We need to focus on why the poor are paying more for data
Then in August, Dark Fibre Africa announced that it will start building fibre to the home networks in new affordable housing schemes with rentals as low as R4,000 per month. This follows Vumatel’s plan to build fibre to the home in Alexandra. Vumatel has announced it will offer residents uncapped fast fibre connections for R89 per month.
ICASA also announced changes to how mobile operators can charge their customers for using data. And after challenges from operators, these changes will come into effect next year. The most important of these is that people will no longer automatically go to ‘out of bundle’ pricing.
Fifty-three percent of the South African population now use the internet. Fourteen million people use Facebook on their phones. Seven million use Twitter. Pre-paid mobile data has made the internet accessible to the majority in South Africa. The biggest problem now is that it is not affordable. This is not just because the majority of South Africans are poor. Its because there is a poverty premium for data — the poor pay more for data than the rich. Much much more. If the internet is to become something everyone can use effectively, strategies for reducing data costs must now focus on addressing this inequality.
If you have sufficient cash in your pocket, you’ve benefitted from significant reductions in data prices recently. You can now buy 10GB of data from Vodacom, the country’s leading mobile operator, for R599. That’s about R60 per GB. Cell C and Telkom offer even cheaper rates. But most people don’t have that kind of cash. They buy in small bundles. The smallest bundle you can buy from Vodacom costs R10 for 15MB. That’s R667 per GB, or more than eleven times more expensive.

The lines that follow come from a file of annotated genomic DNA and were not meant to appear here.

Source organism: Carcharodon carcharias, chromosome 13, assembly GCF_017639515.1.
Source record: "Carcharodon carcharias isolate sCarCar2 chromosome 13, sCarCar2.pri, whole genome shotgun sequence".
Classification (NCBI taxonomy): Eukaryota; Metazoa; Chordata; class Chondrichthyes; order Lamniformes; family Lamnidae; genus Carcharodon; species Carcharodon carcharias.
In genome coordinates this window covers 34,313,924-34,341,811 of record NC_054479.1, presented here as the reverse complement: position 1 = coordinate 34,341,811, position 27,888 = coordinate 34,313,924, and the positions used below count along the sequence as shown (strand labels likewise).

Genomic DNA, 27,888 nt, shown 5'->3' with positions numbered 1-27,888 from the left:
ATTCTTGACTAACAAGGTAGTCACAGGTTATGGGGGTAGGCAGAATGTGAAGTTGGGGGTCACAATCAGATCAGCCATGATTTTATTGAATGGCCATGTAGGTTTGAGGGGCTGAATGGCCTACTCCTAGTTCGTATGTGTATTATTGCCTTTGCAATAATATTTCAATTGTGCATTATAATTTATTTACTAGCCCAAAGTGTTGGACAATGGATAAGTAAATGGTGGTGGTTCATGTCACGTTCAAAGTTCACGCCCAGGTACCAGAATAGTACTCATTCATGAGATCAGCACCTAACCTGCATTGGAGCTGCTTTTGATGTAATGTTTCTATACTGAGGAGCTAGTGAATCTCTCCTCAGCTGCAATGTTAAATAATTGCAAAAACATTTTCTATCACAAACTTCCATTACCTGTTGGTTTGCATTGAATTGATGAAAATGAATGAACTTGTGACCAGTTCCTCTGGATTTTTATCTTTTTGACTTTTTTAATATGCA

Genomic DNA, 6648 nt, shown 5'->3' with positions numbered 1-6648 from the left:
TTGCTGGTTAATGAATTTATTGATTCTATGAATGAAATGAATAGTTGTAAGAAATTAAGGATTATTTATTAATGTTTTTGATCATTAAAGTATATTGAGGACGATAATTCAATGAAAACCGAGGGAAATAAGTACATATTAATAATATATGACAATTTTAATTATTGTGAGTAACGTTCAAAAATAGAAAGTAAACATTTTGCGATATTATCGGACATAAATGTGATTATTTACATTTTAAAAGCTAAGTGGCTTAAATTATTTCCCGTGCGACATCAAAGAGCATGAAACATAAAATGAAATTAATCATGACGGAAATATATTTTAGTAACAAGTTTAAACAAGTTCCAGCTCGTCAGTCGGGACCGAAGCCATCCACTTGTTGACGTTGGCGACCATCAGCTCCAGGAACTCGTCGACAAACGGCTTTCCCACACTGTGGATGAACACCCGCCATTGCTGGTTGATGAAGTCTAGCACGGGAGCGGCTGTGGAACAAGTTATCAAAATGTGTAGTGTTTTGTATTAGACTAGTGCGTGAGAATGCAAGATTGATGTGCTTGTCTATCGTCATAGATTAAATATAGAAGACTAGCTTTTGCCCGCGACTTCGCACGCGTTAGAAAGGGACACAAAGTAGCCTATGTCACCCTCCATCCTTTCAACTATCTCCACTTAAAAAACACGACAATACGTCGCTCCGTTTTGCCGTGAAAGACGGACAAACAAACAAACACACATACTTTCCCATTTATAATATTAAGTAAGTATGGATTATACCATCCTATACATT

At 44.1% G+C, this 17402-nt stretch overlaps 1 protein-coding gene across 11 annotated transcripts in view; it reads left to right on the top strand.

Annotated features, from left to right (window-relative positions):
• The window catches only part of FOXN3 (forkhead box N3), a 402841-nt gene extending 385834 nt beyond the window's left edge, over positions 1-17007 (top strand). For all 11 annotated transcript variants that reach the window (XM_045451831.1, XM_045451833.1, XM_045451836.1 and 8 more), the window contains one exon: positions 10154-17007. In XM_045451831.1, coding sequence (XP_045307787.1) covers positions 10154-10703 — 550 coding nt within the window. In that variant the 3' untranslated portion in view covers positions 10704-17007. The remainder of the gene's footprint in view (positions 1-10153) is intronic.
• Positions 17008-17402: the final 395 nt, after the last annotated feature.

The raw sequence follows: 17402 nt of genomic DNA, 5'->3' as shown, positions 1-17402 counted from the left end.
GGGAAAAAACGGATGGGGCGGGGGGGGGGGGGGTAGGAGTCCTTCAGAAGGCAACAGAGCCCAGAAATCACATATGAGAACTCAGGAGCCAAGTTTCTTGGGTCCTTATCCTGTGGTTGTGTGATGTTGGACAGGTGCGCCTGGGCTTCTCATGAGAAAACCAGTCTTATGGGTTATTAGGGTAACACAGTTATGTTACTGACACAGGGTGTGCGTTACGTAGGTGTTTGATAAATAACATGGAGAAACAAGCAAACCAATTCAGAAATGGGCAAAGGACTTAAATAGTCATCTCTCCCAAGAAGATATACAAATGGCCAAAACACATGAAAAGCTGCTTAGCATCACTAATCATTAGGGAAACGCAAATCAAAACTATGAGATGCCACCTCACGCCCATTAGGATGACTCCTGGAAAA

So the rich pay a small fraction of what the poor pay for data.
It’s not unusual that the poor pay more for the benefit of being able to buy in small quantities. If you purchase the leading brand of washing powder (Sunlight), you can buy a 5kg box for R99 or about R20 per kilo. If you buy in small sachets you’ll pay R10 for 250g or R40 per kilo. The sachet price is double the bulk price. So why is the difference so much greater for data?
The extra packaging and distribution costs of putting washing powder into small sachets does incur costs for the manufacturers. In comparison, mobile operators have very small additional costs in dealing with small bundles. They have to communicate via SMS more often. They have to store a little more data about their clients. Neither of these things is likely to add substantially to their costs.
South Africa has excellent mobile networks, amongst the very best on the continent. It has the highest penetration of mobile phones and the highest levels of internet use in sub-Saharan Africa. Almost all phones bought today are capable of using the internet and research suggests that almost everyone with a phone would like to use the internet. But it is also clear that the internet is unaffordable for many if not most South Africans.
For those of you about to set off driving to your holiday destinations, you will be feeling the pain of the year’s price increases. Cars need fuel. You will probably also be using your mobile devices as you drive — hands-free of course — whether you are map reading with your favourite GPS app in the front, or your kids are watching YouTube videos in the back (if you can afford it). Your phones also need fuel and that fuel is data.